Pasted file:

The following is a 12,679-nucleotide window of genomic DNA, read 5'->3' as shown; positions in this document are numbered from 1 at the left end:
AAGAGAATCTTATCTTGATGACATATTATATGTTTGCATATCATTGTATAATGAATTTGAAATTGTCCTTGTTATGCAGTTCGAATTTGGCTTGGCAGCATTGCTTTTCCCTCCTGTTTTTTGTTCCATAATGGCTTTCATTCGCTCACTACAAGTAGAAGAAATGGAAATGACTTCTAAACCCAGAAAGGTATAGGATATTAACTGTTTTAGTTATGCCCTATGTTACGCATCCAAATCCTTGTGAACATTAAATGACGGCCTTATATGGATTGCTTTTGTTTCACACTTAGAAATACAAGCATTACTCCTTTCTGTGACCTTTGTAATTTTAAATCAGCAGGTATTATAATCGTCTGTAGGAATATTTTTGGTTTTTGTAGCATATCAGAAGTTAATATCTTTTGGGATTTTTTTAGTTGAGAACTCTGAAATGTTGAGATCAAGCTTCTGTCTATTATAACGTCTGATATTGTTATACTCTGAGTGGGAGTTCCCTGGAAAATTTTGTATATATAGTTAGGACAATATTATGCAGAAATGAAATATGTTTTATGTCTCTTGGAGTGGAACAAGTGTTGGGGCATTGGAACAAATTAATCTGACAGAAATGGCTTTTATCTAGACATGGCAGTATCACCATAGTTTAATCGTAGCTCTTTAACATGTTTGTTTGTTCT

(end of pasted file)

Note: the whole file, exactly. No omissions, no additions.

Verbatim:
The following is a 12,679-nucleotide window of genomic DNA, read 5'->3' as shown; positions in this document are numbered from 1 at the left end:
AAGAGAATCTTATCTTGATGACATATTATATGTTTGCATATCATTGTATAATGAATTTGAAATTGTCCTTGTTATGCAGTTCGAATTTGGCTTGGCAGCATTGCTTTTCCCTCCTGTTTTTTGTTCCATAATGGCTTTCATTCGCTCACTACAAGTAGAAGAAATGGAAATGACTTCTAAACCCAGAAAGGTATAGGATATTAACTGTTTTAGTTATGCCCTATGTTACGCATCCAAATCCTTGTGAACATTAAATGACGGCCTTATATGGATTGCTTTTGTTTCACACTTAGAAATACAAGCATTACTCCTTTCTGTGACCTTTGTAATTTTAAATCAGCAGGTATTATAATCGTCTGTAGGAATATTTTTGGTTTTTGTAGCATATCAGAAGTTAATATCTTTTGGGATTTTTTTAGTTGAGAACTCTGAAATGTTGAGATCAAGCTTCTGTCTATTATAACGTCTGATATTGTTATACTCTGAGTGGGAGTTCCCTGGAAAATTTTGTATATATAGTTAGGACAATATTATGCAGAAATGAAATATGTTTTATGTCTCTTGGAGTGGAACAAGTGTTGGGGCATTGGAACAAATTAATCTGACAGAAATGGCTTTTATCTAGACATGGCAGTATCACCATAGTTTAATCGTAGCTCTTTAACATGTTTGTTTGTTCT